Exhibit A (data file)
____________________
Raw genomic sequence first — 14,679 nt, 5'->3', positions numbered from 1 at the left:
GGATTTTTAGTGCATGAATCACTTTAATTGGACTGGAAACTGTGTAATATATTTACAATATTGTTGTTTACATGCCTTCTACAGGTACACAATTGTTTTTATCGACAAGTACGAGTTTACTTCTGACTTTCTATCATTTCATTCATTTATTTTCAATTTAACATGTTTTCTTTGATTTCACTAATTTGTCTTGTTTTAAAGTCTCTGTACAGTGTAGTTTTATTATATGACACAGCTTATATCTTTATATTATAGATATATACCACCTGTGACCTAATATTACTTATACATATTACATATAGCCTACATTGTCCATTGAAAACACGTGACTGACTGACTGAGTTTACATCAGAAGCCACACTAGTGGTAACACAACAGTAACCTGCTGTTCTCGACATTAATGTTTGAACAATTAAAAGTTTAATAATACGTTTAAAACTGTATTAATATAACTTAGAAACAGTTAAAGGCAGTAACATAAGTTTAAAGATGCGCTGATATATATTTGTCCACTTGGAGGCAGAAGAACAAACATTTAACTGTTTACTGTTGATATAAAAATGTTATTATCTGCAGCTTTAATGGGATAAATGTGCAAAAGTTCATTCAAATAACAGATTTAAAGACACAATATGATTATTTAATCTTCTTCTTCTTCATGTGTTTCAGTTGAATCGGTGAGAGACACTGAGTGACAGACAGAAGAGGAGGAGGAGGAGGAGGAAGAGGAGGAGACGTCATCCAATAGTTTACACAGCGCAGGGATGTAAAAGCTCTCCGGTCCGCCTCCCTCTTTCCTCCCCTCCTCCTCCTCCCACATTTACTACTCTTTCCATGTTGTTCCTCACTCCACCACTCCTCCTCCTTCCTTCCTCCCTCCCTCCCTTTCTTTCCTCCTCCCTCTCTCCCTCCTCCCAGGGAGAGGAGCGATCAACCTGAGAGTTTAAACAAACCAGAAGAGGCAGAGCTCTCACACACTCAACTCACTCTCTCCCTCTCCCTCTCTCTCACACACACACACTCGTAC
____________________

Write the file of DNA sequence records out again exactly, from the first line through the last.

Raw genomic sequence first — 14,679 nt, 5'->3', positions numbered from 1 at the left:
GGATTTTTAGTGCATGAATCACTTTAATTGGACTGGAAACTGTGTAATATATTTACAATATTGTTGTTTACATGCCTTCTACAGGTACACAATTGTTTTTATCGACAAGTACGAGTTTACTTCTGACTTTCTATCATTTCATTCATTTATTTTCAATTTAACATGTTTTCTTTGATTTCACTAATTTGTCTTGTTTTAAAGTCTCTGTACAGTGTAGTTTTATTATATGACACAGCTTATATCTTTATATTATAGATATATACCACCTGTGACCTAATATTACTTATACATATTACATATAGCCTACATTGTCCATTGAAAACACGTGACTGACTGACTGAGTTTACATCAGAAGCCACACTAGTGGTAACACAACAGTAACCTGCTGTTCTCGACATTAATGTTTGAACAATTAAAAGTTTAATAATACGTTTAAAACTGTATTAATATAACTTAGAAACAGTTAAAGGCAGTAACATAAGTTTAAAGATGCGCTGATATATATTTGTCCACTTGGAGGCAGAAGAACAAACATTTAACTGTTTACTGTTGATATAAAAATGTTATTATCTGCAGCTTTAATGGGATAAATGTGCAAAAGTTCATTCAAATAACAGATTTAAAGACACAATATGATTATTTAATCTTCTTCTTCTTCATGTGTTTCAGTTGAATCGGTGAGAGACACTGAGTGACAGACAGAAGAGGAGGAGGAGGAGGAGGAAGAGGAGGAGACGTCATCCAATAGTTTACACAGCGCAGGGATGTAAAAGCTCTCCGGTCCGCCTCCCTCTTTCCTCCCCTCCTCCTCCTCCCACATTTACTACTCTTTCCATGTTGTTCCTCACTCCACCACTCCTCCTCCTTCCTTCCTCCCTCCCTCCCTTTCTTTCCTCCTCCCTCTCTCCCTCCTCCCAGGGAGAGGAGCGATCAACCTGAGAGTTTAAACAAACCAGAAGAGGCAGAGCTCTCACACACTCAACTCACTCTCTCCCTCTCCCTCTCTCTCACACACACACACTCGTAC